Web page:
Sunday, May 22, 2016

Prime British Crime Fiction from Elly Griffiths: THE WOMAN IN BLUE, Ruth Galloway #8

The first book in the Ruth Galloway crime fiction series, The Crossing Places, won the Mary Higgins Clark award for 2011 -- and of course, the award took place some time after the book hit the stores. Now in 2016, author Elly Griffiths presents the eighth in the impressive sequence: THE WOMAN IN BLUE.

This series features forensic anthropologist Ruth Galloway, a professional at university level who still has to fight for her career, against the sexist and crass assumptions of people like her boss. Single parenting in a community that's gradually becoming aware of her daughter's father -- married and unavailable -- Ruth juggles child care and teaching and investigation, in a jumble that feels all too familiar for modern life: nothing's easy, there's never enough time, and all of it matters intensely.

As THE WOMAN IN BLUE opens, one of the most appealing of Ruth's friends, Cathbad, himself a parent and also a modern-day British druid, witnesses a "woman in blue" (how can I not think of T. S. Eliot's vision in blue, "in Mary's color") standing in an ancient Christian cemetery. "As Cathbad approaches, she looks at him, and her face, illuminated by something stronger than natural light, seems at once so beautiful and sad that Cathbad crosses himself. 'Can I help you?' he calls. His voice echoes against stone and darkness."

It's understandable that Cathbad wonders whether he's seen a real person, or a vision, even if that would belong to a faith very different from his own. But as Detective Chief Inspector Harry Nelson quickly discovers, along with the young woman's corpse, she's been a patient at an upscale drug rehab facility nearby. The blue "cloak" is a dressing gown, even if it does look -- to Nelson's usually unimaginative eye -- like a druid's down attire.

Ruth Galloway quickly becomes part of the investigation: partly because Nelson and his team count on her for her expertise (although usually for Iron Age skeletons!), and mostly because an old friend from archaeology school is in town for a conference of woman Anglican priests heading toward higher positions in the church hierarchy. When Hilary Smithson reconnects with Ruth, there's a powerful ulterior motive for getting back in touch: threats against her life, which Hilary hopes that Ruth can help assess, based on all the modern-day police connections that Ruth's clearly experienced in the past few (very public) years.
"The thing is," says Hilary again, cubing the cubes, "there are some people who just don't like the idea of woman priests."

Ruth knows. She's read about it in the Guardian. Though, to be honest, she usually skips those articles on the way to the TV listings.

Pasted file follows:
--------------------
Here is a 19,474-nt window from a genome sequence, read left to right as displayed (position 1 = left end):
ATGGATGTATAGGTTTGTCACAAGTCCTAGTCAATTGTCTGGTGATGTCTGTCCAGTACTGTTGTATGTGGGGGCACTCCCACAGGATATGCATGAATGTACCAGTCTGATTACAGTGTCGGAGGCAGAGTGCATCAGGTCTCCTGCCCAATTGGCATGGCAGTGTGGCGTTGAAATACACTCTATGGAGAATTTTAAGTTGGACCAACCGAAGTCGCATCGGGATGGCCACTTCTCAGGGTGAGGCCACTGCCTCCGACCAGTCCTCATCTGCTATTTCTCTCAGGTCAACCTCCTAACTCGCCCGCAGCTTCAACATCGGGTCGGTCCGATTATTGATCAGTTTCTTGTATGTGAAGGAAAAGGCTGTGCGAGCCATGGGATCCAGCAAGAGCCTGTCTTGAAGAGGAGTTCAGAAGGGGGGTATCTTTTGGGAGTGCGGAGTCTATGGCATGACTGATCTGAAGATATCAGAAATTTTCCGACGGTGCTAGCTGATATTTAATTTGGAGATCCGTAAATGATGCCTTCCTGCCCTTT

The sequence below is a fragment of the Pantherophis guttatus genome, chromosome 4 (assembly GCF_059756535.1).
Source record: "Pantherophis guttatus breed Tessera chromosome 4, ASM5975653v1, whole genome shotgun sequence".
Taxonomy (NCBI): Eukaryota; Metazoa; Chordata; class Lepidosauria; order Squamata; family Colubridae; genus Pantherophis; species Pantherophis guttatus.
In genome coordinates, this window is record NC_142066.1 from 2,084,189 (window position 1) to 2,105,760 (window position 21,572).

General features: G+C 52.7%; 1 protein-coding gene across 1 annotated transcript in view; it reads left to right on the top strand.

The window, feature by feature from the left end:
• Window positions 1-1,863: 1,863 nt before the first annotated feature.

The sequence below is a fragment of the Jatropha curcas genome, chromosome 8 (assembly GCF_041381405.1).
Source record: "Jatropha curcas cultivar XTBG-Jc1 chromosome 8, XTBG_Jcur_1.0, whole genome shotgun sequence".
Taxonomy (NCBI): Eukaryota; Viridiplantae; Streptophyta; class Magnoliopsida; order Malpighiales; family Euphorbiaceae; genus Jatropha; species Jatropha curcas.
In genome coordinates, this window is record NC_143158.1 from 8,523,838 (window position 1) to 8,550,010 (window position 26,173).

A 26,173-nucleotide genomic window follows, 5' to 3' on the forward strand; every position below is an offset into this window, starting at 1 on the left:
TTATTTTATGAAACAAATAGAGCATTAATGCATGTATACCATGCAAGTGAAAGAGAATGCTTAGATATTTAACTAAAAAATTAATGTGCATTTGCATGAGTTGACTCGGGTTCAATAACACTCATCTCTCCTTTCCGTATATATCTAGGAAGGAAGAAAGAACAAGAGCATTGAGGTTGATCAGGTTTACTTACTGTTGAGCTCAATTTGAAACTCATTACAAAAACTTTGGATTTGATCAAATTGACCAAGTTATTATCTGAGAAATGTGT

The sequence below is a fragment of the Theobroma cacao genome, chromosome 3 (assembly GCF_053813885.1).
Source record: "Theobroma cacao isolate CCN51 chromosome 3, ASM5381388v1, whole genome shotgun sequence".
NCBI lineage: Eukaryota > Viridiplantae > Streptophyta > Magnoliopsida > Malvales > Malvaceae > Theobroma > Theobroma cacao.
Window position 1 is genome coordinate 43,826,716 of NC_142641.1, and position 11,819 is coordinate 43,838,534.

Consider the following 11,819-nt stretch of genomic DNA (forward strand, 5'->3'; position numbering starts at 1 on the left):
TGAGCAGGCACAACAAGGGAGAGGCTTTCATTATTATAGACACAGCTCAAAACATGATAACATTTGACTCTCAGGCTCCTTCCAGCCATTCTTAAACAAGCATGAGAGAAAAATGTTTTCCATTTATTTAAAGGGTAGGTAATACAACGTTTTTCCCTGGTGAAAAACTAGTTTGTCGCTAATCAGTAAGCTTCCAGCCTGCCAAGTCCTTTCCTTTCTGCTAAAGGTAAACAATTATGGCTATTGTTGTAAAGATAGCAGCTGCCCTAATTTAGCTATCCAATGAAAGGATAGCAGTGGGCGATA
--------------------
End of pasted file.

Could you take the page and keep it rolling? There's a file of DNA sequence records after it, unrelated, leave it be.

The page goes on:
"Most women priests get abuse of some kind, people saying things, refusing to come to their services. When I first started getting the letters I didn't think anything of it. A rite of passage ... Then, at the end of last year, the tone seemed to change, to become nastier, more sinister. But what worried me most were the references to archaeology ... because it was specific to me. ... He must have found out that I was coming to this conference."
Ruth's dubious about her ability to help -- but soon the twists of events threaten her carefully balanced life, including her relationship with her daughter's father, and when her own slant on the past comes into play (archaeology matters!), she moves several steps ahead of the police in grasping the motive for the spate of deaths of blond young women like the one "in blue."

Elly Griffiths spins a tight, taut, and neatly twisted crime plot where the significant characters -- Ruth, Nelson, Cathbad -- must learn something deeper about themselves and their part of England in order to solve the crimes and stop their escalation. Each time I read another in the Ruth Galloway series, I marvel at how few people know these. It's something about the English source of the books, of course ... THE WOMAN IN BLUE was release on the other side of the Atlantic in February, reaching us quietly in May through Houghton Mifflin Harcourt. If I could summon up a change in the way these books arrive here, I'd send Griffiths on a major tour, where she could reveal her own secret life (her name's not really Griffiths! -- see her website for more) and connect with the smart savvy readers who appreciate her books so much. (I reviewed numbers 6 and 7 here.)

But then again, that would get in the way of writing Ruth Galloway investigation number 9 -- and I want more of these, for a very satisfying shelf of mysteries that I re-read with pleasure. Now that I think of it, maybe that's how I'll celebrate the start of official summer in a few weeks: by returning to the start of the series and reading them all again. Yes!

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